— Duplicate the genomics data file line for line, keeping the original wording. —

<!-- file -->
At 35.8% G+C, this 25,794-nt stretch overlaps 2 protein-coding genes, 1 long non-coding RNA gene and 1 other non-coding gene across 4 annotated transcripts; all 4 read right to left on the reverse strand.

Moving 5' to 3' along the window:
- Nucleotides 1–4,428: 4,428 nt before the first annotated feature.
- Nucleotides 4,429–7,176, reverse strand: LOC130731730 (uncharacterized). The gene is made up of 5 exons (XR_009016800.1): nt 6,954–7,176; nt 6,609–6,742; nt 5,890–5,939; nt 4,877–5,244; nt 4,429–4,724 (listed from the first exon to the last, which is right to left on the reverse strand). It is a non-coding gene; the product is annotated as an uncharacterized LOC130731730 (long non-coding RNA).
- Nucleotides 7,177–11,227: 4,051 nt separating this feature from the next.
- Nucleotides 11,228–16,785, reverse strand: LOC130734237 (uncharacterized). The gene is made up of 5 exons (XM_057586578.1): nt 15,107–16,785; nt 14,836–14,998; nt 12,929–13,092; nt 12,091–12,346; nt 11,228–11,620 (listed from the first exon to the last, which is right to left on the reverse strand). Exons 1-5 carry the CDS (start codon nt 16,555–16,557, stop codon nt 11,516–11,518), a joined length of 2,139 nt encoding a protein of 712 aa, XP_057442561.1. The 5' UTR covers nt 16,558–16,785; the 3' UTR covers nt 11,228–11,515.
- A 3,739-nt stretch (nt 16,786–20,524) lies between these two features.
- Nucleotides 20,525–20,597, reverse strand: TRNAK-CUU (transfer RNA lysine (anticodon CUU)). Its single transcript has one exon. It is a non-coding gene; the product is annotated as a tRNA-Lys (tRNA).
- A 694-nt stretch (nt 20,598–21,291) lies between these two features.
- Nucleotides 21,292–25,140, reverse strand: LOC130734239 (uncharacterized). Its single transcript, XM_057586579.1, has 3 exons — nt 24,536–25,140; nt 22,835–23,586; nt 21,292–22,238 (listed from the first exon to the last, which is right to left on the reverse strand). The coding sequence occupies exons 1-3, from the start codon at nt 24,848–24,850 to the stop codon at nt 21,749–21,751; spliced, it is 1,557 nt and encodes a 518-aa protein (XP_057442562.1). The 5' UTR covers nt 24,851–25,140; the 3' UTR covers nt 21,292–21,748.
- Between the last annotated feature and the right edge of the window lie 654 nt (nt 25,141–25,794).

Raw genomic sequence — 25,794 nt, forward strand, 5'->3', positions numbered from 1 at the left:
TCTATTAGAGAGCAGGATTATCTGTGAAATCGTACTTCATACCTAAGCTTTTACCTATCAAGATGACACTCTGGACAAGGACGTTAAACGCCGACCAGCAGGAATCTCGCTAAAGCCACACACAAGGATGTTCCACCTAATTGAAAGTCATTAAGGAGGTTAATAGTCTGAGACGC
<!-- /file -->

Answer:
At 35.8% G+C, this 25,794-nt stretch overlaps 2 protein-coding genes, 1 long non-coding RNA gene and 1 other non-coding gene across 4 annotated transcripts; all 4 read right to left on the reverse strand.

Moving 5' to 3' along the window:
- Nucleotides 1–4,428: 4,428 nt before the first annotated feature.
- Nucleotides 4,429–7,176, reverse strand: LOC130731730 (uncharacterized). The gene is made up of 5 exons (XR_009016800.1): nt 6,954–7,176; nt 6,609–6,742; nt 5,890–5,939; nt 4,877–5,244; nt 4,429–4,724 (listed from the first exon to the last, which is right to left on the reverse strand). It is a non-coding gene; the product is annotated as an uncharacterized LOC130731730 (long non-coding RNA).
- Nucleotides 7,177–11,227: 4,051 nt separating this feature from the next.
- Nucleotides 11,228–16,785, reverse strand: LOC130734237 (uncharacterized). The gene is made up of 5 exons (XM_057586578.1): nt 15,107–16,785; nt 14,836–14,998; nt 12,929–13,092; nt 12,091–12,346; nt 11,228–11,620 (listed from the first exon to the last, which is right to left on the reverse strand). Exons 1-5 carry the CDS (start codon nt 16,555–16,557, stop codon nt 11,516–11,518), a joined length of 2,139 nt encoding a protein of 712 aa, XP_057442561.1. The 5' UTR covers nt 16,558–16,785; the 3' UTR covers nt 11,228–11,515.
- A 3,739-nt stretch (nt 16,786–20,524) lies between these two features.
- Nucleotides 20,525–20,597, reverse strand: TRNAK-CUU (transfer RNA lysine (anticodon CUU)). Its single transcript has one exon. It is a non-coding gene; the product is annotated as a tRNA-Lys (tRNA).
- A 694-nt stretch (nt 20,598–21,291) lies between these two features.
- Nucleotides 21,292–25,140, reverse strand: LOC130734239 (uncharacterized). Its single transcript, XM_057586579.1, has 3 exons — nt 24,536–25,140; nt 22,835–23,586; nt 21,292–22,238 (listed from the first exon to the last, which is right to left on the reverse strand). The coding sequence occupies exons 1-3, from the start codon at nt 24,848–24,850 to the stop codon at nt 21,749–21,751; spliced, it is 1,557 nt and encodes a 518-aa protein (XP_057442562.1). The 5' UTR covers nt 24,851–25,140; the 3' UTR covers nt 21,292–21,748.
- Between the last annotated feature and the right edge of the window lie 654 nt (nt 25,141–25,794).

Raw genomic sequence — 25,794 nt, forward strand, 5'->3', positions numbered from 1 at the left:
TCTATTAGAGAGCAGGATTATCTGTGAAATCGTACTTCATACCTAAGCTTTTACCTATCAAGATGACACTCTGGACAAGGACGTTAAACGCCGACCAGCAGGAATCTCGCTAAAGCCACACACAAGGATGTTCCACCTAATTGAAAGTCATTAAGGAGGTTAATAGTCTGAGACGC